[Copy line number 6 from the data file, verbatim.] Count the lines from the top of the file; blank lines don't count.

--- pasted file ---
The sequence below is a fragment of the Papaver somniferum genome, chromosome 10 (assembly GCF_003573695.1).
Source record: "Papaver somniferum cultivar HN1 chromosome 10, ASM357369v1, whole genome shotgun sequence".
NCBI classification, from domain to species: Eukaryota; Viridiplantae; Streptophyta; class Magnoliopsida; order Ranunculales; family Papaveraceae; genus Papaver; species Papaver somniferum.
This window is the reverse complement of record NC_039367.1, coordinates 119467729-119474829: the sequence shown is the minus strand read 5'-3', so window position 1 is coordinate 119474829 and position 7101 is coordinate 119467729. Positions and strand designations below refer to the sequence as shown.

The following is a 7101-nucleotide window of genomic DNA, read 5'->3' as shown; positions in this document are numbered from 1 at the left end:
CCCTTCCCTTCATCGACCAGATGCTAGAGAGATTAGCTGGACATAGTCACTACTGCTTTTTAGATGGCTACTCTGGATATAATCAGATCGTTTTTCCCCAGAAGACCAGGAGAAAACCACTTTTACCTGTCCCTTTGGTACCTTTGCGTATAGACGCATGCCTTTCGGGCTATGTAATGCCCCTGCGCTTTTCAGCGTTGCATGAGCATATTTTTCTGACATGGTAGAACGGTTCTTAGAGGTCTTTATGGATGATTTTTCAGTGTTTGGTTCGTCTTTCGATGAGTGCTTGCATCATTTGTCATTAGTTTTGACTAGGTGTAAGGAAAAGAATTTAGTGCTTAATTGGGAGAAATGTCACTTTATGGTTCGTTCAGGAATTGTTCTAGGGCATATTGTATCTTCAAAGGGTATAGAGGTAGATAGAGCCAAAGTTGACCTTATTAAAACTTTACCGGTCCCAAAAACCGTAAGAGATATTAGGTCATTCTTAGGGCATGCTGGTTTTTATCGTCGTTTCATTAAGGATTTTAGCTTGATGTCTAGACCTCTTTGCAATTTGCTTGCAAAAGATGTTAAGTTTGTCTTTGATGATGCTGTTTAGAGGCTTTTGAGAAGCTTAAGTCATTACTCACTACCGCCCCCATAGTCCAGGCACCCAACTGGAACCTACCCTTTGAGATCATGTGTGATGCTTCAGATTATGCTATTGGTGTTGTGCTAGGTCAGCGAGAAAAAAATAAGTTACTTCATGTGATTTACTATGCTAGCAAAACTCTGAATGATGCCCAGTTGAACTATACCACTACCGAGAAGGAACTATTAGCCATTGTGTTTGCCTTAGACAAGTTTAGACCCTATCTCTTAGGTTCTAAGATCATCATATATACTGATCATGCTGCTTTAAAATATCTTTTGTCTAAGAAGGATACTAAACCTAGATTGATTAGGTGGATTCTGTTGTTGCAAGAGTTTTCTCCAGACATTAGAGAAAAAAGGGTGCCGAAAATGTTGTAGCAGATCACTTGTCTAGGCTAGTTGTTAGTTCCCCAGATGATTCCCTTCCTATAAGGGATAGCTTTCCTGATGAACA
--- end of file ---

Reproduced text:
CCCTTCCCTTCATCGACCAGATGCTAGAGAGATTAGCTGGACATAGTCACTACTGCTTTTTAGATGGCTACTCTGGATATAATCAGATCGTTTTTCCCCAGAAGACCAGGAGAAAACCACTTTTACCTGTCCCTTTGGTACCTTTGCGTATAGACGCATGCCTTTCGGGCTATGTAATGCCCCTGCGCTTTTCAGCGTTGCATGAGCATATTTTTCTGACATGGTAGAACGGTTCTTAGAGGTCTTTATGGATGATTTTTCAGTGTTTGGTTCGTCTTTCGATGAGTGCTTGCATCATTTGTCATTAGTTTTGACTAGGTGTAAGGAAAAGAATTTAGTGCTTAATTGGGAGAAATGTCACTTTATGGTTCGTTCAGGAATTGTTCTAGGGCATATTGTATCTTCAAAGGGTATAGAGGTAGATAGAGCCAAAGTTGACCTTATTAAAACTTTACCGGTCCCAAAAACCGTAAGAGATATTAGGTCATTCTTAGGGCATGCTGGTTTTTATCGTCGTTTCATTAAGGATTTTAGCTTGATGTCTAGACCTCTTTGCAATTTGCTTGCAAAAGATGTTAAGTTTGTCTTTGATGATGCTGTTTAGAGGCTTTTGAGAAGCTTAAGTCATTACTCACTACCGCCCCCATAGTCCAGGCACCCAACTGGAACCTACCCTTTGAGATCATGTGTGATGCTTCAGATTATGCTATTGGTGTTGTGCTAGGTCAGCGAGAAAAAAATAAGTTACTTCATGTGATTTACTATGCTAGCAAAACTCTGAATGATGCCCAGTTGAACTATACCACTACCGAGAAGGAACTATTAGCCATTGTGTTTGCCTTAGACAAGTTTAGACCCTATCTCTTAGGTTCTAAGATCATCATATATACTGATCATGCTGCTTTAAAATATCTTTTGTCTAAGAAGGATACTAAACCTAGATTGATTAGGTGGATTCTGTTGTTGCAAGAGTTTTCTCCAGACATTAGAGAAAAAAGGGTGCCGAAAATGTTGTAGCAGATCACTTGTCTAGGCTAGTTGTTAGTTCCCCAGATGATTCCCTTCCTATAAGGGATAGCTTTCCTGATGAACA